Posted January. 09, 2005 22:52,
A few days ago, I saw a TV quiz program, which dealt with events of the past. The contenders had to answer questions like: In the 1950s and 60s when the superior baby contest was held, what were the standards of the contest other than weight, or in the 1960s when there was police enforcement of women wearing short skirts and long haired men, how the police measured the length of skirts and hair. These days, obesity is regarded as a public enemy, and people enjoy freedom to wear whatever they want. People now would consider those old events not just as amusing, but as bizarre. Many TV programs have looked back on the 1960s with a similar attitude, and I usually just smiled to see them. However, I do not feel comfortable at such programs any more, maybe because I do not like the social atmosphere in which people regard the past only as something to be overcome.
Recently, I had a chance to visit Kaesung Industrial Complex in North Korea. It was touching to see peoples efforts to promote interchange between North and South Korea in this cold and desolate plain. Seeing the bare mountains, however, I became heavy-hearted because they reminded me of the mountains of South Korea in the 1950s. The Food and Agriculture Organization of the U.N. once selected South Korea, Germany, the U.K. and New Zealand as the four most successful countries in reforestation. South Korea was especially considered as an unprecedented example of successful reforestation, as it recovered its devastated forests nationwide in just a few decades. This is one of the great achievements of Park Jeong-hee administration in the 1960s.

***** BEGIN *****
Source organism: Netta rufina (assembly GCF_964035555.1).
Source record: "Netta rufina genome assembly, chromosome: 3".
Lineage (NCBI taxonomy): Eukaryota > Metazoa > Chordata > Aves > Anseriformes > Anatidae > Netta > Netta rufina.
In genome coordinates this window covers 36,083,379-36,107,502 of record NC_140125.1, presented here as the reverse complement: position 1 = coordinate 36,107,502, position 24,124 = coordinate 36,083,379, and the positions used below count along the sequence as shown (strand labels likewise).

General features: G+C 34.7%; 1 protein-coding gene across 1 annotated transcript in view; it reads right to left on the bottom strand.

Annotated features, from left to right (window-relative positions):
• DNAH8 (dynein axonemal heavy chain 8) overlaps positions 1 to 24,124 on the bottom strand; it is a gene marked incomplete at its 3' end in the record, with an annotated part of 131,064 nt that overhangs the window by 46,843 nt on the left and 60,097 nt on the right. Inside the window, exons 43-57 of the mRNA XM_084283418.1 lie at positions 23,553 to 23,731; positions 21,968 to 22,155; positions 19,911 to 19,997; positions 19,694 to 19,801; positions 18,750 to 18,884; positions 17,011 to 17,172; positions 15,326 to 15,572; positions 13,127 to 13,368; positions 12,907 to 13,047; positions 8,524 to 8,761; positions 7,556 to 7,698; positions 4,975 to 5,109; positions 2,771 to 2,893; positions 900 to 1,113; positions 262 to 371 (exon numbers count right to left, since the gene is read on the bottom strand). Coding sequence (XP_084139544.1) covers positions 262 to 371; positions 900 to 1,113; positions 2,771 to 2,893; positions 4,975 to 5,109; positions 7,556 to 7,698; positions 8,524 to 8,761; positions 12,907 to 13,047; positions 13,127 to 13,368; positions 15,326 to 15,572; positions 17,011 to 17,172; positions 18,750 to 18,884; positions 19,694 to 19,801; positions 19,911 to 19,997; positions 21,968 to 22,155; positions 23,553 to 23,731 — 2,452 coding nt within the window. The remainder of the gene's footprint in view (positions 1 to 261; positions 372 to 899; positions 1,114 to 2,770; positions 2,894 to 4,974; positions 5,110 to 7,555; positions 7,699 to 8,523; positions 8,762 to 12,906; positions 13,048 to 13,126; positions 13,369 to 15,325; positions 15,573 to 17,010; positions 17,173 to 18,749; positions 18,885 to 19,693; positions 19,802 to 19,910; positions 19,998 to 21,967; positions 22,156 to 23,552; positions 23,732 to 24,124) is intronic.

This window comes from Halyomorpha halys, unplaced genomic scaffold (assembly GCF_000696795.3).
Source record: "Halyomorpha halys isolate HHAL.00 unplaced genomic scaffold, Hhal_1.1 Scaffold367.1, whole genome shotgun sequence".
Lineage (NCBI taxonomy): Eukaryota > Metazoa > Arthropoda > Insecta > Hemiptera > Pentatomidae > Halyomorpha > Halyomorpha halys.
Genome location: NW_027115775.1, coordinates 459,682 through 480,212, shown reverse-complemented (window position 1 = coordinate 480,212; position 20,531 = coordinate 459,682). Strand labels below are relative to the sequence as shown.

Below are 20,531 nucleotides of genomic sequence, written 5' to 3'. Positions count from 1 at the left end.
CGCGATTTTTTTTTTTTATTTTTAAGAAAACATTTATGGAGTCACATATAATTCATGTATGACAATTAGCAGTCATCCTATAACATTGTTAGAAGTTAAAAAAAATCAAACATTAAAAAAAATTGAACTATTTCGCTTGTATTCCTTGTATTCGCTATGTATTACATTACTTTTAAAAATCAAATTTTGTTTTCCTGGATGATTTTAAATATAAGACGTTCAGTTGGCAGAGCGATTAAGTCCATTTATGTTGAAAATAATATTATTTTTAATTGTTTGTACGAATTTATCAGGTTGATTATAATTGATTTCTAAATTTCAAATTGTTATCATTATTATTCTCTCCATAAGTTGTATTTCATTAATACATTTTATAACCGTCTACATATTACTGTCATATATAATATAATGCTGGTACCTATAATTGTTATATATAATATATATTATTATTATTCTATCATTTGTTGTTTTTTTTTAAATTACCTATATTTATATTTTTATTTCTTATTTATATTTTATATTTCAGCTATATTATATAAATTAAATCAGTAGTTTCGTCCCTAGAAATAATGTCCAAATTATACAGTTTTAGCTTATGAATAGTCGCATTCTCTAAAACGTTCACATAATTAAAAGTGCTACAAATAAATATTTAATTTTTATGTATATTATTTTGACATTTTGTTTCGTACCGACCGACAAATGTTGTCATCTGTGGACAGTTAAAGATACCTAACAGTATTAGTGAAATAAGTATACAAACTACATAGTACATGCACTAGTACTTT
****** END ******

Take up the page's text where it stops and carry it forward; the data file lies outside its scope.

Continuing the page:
Korea is currently involved in wars on history. Koreans protest against Chinas attempt to steal the history of the ancient Korean kingdom of Koguryo, and Japans history textbooks that distort facts about its colonial rule of Korea. However, are Korean people ready for these wars? For example, some Koreans see only the harsh human rights suppression in the era of the Park Jeong-hee administration. Others emphasize only economic development and modernization. Such attitudes towards history prevent people from seeing both the light and the shade, and how they composed this era together. Korean people are distorting their own history.
Recently, some scholars of humanities and social science embarked on research and publishing books to see modern history objectively. I hope this occasion can serve as an opportunity for both industrialists and democratization activists to become humble, see history with both eyes, and recover their sense of balance.
Park Myong-jin, guest editorial writer and professor at Seoul National University, Department of Journalism and Mass Communications. email@example.com